I must say I’m having fun writing the Human Hardware series on Search Engine Land. What I wanted to do is take some of the inherent behaviors and cognitive limits of humans and explore how this impacts our online interactions. And yes, to me, that’s fun!
If, like me, you’re interested in the “why” of things, I think you might enjoy this series. I’ve written 3 installments so far:
How we use our working memory to make decisions, the capacity limits of working memory, and how working memory and long term memory work together. I take a look at Herbert Simon’s work on bounded rationality and satisficing as a shortcut to making decisions. I also explore Daniel Wegner’s theory of transactive memory in this column. Finally, I look at how working memory dictates how we digest search results.
Humans come in two models: men and women. Despite rampant political correctness, there are distinct differences between us (in case you hadn’t noticed). This column looks at some of the cognitive and neurological differences (I tried to keep my comparisons from the neck up) and how it impacts things like shopping, navigating and asking directions, understanding conversations and spending time online. I spend some time outlining gender research differences we’ve seen in past usability studies.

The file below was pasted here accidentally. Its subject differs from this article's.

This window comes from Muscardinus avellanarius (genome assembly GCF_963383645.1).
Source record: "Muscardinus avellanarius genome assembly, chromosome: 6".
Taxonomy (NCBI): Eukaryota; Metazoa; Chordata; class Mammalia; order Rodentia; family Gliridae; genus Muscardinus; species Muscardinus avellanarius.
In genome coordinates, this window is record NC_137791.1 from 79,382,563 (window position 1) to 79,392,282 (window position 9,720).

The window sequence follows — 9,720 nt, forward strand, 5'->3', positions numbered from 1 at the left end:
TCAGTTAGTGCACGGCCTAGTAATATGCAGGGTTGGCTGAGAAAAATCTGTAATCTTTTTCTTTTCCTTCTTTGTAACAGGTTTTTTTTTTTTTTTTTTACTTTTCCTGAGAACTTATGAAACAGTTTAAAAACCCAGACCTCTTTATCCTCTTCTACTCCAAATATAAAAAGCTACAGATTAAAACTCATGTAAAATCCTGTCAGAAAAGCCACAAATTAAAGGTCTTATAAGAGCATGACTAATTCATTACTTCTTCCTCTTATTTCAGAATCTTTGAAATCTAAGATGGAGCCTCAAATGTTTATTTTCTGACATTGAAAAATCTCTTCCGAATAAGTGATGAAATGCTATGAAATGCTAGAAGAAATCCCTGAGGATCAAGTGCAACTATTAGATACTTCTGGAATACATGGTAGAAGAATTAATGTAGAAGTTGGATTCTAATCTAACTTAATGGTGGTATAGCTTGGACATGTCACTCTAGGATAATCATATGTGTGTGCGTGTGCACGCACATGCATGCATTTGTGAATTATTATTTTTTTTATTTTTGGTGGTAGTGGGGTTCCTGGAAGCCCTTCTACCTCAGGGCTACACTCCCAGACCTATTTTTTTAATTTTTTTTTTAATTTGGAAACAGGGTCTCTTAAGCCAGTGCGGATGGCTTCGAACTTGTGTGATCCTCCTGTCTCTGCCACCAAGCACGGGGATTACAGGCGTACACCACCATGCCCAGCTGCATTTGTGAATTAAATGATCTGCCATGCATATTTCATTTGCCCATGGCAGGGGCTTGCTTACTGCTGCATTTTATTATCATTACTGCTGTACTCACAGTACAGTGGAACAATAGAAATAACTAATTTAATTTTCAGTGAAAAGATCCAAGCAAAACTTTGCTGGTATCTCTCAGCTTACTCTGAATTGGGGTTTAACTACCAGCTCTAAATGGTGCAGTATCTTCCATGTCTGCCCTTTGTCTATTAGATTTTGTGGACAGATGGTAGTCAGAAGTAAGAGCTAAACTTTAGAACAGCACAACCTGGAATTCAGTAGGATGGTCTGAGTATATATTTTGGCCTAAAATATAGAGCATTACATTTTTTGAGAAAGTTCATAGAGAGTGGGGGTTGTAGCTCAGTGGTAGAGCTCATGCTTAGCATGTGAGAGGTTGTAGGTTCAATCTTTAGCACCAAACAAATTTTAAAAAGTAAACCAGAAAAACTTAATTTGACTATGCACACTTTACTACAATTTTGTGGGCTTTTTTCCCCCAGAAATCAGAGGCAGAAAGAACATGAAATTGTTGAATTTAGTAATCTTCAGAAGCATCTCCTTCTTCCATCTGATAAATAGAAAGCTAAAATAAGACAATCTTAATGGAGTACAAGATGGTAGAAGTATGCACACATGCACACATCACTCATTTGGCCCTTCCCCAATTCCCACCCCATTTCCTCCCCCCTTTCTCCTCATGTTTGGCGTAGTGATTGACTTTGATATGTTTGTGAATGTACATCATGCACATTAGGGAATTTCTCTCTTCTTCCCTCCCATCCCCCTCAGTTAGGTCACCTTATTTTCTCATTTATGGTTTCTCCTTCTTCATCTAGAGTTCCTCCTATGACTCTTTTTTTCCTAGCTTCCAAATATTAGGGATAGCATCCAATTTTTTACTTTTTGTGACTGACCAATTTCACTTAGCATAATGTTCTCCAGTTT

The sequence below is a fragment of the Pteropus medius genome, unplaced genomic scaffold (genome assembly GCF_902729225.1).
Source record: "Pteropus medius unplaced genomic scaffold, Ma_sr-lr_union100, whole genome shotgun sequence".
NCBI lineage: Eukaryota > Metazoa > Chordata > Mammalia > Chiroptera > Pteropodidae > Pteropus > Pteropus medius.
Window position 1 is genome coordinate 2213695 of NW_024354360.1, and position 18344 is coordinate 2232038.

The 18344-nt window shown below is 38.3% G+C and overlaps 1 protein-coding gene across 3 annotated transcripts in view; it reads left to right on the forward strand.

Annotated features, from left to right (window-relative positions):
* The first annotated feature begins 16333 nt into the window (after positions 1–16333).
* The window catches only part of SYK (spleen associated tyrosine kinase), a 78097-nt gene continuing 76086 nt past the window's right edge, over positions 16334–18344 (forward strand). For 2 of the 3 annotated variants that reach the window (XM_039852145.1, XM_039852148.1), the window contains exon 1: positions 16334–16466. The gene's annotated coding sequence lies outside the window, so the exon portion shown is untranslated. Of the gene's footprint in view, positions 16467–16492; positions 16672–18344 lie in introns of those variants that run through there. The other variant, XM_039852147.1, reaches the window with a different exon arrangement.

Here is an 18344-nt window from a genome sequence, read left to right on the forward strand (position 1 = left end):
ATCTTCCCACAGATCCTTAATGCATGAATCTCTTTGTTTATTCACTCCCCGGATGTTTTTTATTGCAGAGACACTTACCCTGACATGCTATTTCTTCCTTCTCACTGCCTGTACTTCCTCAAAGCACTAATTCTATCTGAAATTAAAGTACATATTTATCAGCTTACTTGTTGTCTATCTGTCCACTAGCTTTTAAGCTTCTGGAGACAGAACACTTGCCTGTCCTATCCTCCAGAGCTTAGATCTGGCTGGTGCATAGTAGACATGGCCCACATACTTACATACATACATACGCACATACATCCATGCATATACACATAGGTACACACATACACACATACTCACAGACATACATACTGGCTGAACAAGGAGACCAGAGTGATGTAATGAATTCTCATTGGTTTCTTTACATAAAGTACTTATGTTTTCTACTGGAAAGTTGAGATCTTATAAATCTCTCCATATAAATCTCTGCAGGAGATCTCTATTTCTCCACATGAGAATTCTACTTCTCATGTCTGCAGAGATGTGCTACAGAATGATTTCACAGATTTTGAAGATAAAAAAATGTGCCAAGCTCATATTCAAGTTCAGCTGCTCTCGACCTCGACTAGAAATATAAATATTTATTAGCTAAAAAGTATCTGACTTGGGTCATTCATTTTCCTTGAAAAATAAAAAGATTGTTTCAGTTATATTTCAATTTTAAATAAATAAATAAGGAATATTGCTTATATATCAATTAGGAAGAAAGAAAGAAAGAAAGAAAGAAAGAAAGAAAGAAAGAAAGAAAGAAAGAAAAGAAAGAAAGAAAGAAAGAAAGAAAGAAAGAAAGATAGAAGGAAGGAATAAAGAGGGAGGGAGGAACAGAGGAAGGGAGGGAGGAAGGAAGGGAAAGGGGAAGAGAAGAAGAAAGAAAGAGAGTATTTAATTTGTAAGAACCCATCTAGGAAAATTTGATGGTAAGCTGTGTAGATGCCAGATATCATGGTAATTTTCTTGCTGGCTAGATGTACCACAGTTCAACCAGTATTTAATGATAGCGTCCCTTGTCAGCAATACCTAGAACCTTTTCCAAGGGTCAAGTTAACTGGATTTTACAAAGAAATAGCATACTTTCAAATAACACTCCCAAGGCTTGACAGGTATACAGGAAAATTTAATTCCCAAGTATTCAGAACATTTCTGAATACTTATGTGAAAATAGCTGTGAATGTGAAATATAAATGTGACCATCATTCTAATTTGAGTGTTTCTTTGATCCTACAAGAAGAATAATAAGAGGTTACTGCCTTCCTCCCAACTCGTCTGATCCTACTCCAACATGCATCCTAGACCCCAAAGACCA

In part One of this two part installment, I pose this question: Do we have limits on how many friends we can make? Robin Dunbar, a British anthropologist, believes the answer is yes, and that number is 150, give or take a few. I look at Dunbar’s research and reasoning, and how this limit has impacted human evolution and our creation of social networks. I touch on the evolution of language, the Great Leap in human evolution (why we went from throwing rocks to creating art in what was relatively the blink of an eye) and the importance of grooming as a social glue.
I’m pretty pumped about this series, as it ties directly into my book research, so this has been a way to work out a few of the ideas. To be honest, I have no idea how many installments there will be in the series. Along a similar vein, and in case you missed it, you might enjoy the Google Habit series that ran on MediaPost and earlier in this blog. Just check the archives.